Student Housing Finance Transactions Continue Through Pandemic
Despite the ongoing struggles faced by the student housing sector, lenders are still active, according to a recent survey by Student Housing Business.
The coronavirus pandemic has had a major impact on all aspects of on- and off-campus student housing. In an attempt to better assess that impact and the sector’s outlook for the future, Student Housing Business, sister publication of REBusinessOnline, conducted a survey of industry professionals over the course of several weeks in May.
The survey was segmented by industry function for specific elements of the business, allowing SHB to better understand the pandemic’s distinct influence on each segment of the industry.
Of the survey’s 569 respondents, 19 defined their company’s role in the industry as that of a lender, debt capital source, mortgage banker or broker. In this segment of the industry, 15 percent of companies laid off or furloughed employees at the corporate level and 8 percent instituted pay cuts.
When asked whether their companies are still financing, lending or facilitating any investment and development transactions, 77 percent indicated yes.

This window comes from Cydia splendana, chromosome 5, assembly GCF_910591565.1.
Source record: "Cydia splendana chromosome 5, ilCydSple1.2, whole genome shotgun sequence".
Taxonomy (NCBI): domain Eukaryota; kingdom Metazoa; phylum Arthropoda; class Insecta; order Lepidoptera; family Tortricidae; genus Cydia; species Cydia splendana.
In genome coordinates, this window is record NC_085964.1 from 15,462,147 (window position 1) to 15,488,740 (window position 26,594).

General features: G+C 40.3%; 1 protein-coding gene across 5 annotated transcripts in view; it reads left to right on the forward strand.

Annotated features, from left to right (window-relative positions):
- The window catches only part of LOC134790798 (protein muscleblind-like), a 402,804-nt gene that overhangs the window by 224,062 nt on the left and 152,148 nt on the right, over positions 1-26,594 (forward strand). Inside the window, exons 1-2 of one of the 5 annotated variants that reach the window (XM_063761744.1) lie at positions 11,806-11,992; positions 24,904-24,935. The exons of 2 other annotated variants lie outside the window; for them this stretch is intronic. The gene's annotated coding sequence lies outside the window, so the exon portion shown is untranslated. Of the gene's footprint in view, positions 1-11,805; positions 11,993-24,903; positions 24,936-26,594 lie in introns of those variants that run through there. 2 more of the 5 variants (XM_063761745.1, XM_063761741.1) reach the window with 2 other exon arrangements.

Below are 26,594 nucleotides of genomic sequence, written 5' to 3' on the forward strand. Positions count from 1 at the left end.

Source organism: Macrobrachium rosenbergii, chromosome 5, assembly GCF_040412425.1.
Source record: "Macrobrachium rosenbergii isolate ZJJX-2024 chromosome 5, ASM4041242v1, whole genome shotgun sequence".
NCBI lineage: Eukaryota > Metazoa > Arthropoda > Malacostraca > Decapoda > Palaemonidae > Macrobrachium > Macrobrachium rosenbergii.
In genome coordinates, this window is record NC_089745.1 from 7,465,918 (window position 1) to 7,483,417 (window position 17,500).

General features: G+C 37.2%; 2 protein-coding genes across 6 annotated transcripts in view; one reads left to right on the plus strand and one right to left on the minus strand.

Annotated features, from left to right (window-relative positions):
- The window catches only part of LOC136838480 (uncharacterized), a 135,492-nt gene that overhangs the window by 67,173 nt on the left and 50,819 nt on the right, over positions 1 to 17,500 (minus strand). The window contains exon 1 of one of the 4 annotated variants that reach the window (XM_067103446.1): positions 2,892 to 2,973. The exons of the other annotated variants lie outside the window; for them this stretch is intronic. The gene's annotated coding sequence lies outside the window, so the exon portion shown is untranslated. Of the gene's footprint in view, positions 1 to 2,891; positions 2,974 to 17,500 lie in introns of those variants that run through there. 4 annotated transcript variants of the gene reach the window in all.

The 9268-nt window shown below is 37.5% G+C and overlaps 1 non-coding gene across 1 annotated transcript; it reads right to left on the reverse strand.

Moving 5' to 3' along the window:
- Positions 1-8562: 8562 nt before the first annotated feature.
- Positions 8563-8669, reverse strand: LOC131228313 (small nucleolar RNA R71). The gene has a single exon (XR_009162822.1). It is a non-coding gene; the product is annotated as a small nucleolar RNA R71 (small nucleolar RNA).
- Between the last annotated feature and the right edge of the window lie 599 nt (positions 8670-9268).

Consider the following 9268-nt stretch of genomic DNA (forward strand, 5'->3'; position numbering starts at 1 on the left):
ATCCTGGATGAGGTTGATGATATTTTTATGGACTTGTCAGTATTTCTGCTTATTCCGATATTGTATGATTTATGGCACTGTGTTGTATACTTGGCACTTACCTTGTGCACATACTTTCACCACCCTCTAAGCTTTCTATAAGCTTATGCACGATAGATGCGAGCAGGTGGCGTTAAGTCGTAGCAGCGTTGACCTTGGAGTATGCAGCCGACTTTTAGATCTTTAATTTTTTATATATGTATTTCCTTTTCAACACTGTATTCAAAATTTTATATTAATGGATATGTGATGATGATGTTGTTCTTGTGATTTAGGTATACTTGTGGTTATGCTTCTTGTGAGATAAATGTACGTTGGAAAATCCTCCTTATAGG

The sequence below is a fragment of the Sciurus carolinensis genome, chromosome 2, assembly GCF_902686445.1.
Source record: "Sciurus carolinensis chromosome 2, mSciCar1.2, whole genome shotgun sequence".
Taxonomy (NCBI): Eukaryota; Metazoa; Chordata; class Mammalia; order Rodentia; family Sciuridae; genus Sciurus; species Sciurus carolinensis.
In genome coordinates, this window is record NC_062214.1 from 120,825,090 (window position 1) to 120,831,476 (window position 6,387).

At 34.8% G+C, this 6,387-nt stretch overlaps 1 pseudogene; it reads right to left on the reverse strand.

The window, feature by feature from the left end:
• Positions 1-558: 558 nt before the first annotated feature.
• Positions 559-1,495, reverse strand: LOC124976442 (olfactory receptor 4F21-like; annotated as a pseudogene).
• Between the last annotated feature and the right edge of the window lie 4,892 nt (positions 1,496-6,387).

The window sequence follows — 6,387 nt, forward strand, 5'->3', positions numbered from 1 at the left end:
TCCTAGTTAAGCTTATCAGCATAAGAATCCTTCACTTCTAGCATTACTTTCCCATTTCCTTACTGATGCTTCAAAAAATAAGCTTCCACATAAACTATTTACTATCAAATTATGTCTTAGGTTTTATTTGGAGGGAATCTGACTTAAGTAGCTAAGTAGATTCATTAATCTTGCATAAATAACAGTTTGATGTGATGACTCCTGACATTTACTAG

Forty-six percent of respondents noted that they are currently most inclined to lend on investment deals with 38 percent noting they are equally interested in both development and investment transactions.
No respondents indicated that their activity and lending levels were normal for the month of April, with 46 percent of respondents reporting that their activity was down by 50 percent. Sixty-nine percent of those polled expect to see a surge in deals financed or for sale following the pandemic, but over half of respondents believe it will take more than four months for deal flow and velocity to fully snap back.
The verdict is mixed on what impact Federal Reserve monetary policy and lower interest rates will have on the lending and investment environment. Fifty-four percent of respondents believe it will be very helpful and 46 percent predict it will not have much of an impact.